WELCOME TO THE CFZ BLOG NETWORK: COME AND JOIN THE FUN

Half a century ago, Belgian Zoologist Bernard Heuvelmans first codified cryptozoology in his book On the Track of Unknown Animals.

The Centre for Fortean Zoology (CFZ) are still on the track, and have been since 1992. But as if chasing unknown animals wasn't enough, we are involved in education, conservation, and good old-fashioned natural history! We already have three journals, the largest cryptozoological publishing house in the world, CFZtv, and the largest cryptozoological conference in the English-speaking world, but in January 2009 someone suggested that we started a daily online magazine! The CFZ bloggo is a collaborative effort by a coalition of members, friends, and supporters of the CFZ, and covers all the subjects with which we deal, with a smattering of music, high strangeness and surreal humour to make up the mix.

It is edited by CFZ Director Jon Downes, and subbed by the lovely Lizzy Bitakara'mire (formerly Clancy), scourge of improper syntax. The daily newsblog is edited by Corinna Downes, head administratrix of the CFZ, and the indexing is done by Lee Canty and Kathy Imbriani. There is regular news from the CFZ Mystery Cat study group, and regular fortean bird news from 'The Watcher of the Skies'. Regular bloggers include Dr Karl Shuker, Dale Drinnon, Richard Muirhead and Richard Freeman.The CFZ bloggo is updated daily, and there's nothing quite like it anywhere else. Come and join us...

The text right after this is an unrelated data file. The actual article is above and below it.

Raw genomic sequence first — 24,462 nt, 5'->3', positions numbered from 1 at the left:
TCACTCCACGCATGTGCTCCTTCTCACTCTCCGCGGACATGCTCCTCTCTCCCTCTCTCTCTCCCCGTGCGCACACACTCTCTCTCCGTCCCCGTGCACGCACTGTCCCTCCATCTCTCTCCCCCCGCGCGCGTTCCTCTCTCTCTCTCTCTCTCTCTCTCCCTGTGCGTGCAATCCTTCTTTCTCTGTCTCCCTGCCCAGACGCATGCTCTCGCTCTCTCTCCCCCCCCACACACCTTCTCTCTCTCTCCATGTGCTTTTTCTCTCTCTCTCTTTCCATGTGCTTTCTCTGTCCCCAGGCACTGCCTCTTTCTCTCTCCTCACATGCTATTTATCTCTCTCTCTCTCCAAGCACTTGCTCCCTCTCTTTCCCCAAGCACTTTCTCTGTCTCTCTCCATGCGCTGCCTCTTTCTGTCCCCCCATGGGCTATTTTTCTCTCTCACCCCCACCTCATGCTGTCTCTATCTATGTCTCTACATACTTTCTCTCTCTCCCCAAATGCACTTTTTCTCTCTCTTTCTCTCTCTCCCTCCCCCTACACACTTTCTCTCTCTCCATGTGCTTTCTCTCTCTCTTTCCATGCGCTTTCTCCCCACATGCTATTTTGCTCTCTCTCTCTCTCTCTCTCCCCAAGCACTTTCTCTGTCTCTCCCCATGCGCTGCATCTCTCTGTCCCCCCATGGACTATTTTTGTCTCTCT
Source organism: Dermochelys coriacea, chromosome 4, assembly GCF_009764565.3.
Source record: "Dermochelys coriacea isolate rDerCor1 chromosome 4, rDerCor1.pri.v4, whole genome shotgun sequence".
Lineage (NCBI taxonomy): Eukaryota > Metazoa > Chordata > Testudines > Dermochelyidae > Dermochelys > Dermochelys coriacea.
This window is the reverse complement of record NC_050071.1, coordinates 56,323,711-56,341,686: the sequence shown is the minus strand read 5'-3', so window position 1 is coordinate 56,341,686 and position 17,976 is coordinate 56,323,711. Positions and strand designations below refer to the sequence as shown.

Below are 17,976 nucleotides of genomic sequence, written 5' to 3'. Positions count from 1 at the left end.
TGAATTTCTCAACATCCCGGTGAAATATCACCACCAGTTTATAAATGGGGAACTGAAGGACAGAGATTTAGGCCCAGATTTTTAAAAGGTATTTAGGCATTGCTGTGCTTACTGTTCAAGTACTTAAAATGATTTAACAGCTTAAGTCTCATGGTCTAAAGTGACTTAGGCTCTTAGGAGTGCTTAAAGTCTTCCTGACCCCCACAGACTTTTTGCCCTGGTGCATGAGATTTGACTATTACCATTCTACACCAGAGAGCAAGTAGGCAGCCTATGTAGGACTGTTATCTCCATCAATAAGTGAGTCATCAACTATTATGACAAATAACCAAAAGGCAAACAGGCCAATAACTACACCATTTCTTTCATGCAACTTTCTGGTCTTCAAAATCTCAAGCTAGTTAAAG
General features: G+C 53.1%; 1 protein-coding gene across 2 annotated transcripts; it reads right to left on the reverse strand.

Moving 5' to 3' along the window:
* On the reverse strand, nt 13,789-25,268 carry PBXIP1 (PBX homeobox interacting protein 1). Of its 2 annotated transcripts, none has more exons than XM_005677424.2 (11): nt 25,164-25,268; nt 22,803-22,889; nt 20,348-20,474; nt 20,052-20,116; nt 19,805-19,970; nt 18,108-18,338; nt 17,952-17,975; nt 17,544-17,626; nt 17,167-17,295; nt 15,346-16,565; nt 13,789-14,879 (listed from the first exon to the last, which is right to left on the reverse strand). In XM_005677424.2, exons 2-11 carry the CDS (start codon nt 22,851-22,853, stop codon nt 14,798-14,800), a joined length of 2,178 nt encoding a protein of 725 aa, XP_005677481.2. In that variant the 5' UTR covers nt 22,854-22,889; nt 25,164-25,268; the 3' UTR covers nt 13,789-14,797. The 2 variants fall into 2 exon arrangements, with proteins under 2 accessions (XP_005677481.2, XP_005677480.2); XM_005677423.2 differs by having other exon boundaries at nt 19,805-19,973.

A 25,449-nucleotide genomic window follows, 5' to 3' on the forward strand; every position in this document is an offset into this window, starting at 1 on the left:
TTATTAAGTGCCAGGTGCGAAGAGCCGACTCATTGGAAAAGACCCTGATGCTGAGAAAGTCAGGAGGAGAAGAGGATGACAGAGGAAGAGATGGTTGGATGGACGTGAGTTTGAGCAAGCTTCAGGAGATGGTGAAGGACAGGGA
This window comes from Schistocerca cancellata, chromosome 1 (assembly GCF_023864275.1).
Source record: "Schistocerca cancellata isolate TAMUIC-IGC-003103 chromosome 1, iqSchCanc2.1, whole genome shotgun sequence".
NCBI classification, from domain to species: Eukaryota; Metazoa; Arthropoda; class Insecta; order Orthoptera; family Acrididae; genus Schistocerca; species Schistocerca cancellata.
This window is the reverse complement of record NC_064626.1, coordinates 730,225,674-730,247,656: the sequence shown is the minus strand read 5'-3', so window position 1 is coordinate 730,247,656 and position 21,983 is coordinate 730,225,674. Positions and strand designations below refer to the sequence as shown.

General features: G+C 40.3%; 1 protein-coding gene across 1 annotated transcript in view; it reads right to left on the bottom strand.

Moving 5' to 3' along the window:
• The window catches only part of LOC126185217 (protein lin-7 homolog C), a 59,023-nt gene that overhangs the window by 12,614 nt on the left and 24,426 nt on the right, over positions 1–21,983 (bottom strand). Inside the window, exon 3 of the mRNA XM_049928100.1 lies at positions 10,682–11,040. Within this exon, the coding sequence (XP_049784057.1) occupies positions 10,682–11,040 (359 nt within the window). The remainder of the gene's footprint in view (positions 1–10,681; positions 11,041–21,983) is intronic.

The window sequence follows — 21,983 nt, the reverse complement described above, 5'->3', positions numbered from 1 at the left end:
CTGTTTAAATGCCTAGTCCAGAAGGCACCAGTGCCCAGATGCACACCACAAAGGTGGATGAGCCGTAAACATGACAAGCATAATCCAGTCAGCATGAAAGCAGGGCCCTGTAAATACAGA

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Friday, August 13, 2010

CFZ ARCHIVING PROJECT: Forteana Part 21

As you know, Oll has been working on the archiving project since early February 2009 and he is now working on a general mish-mash of a section known as `General Forteana`. This nineteenth collection once again really is a general mishmash of completely uncategoriseable stuff, including a cannibal tramp, urban cougars in California, and a pointless story about a bloke being run over by a steamroller. It doesn't get much better than this. Good stuff.

HERE

1 comment:

kevin munday said...

the paignton sea monster is clearly a sperm whale seen in torbay only days earlier, the bulbous part is the tip of the nose the so called neck is the remainder of the head just breaking surface and the tail in the pics is the small fin the whale has on the extreme end of the back there is a film of a sperm whale filmed from a similar distance on you tube and it matches the pics exactly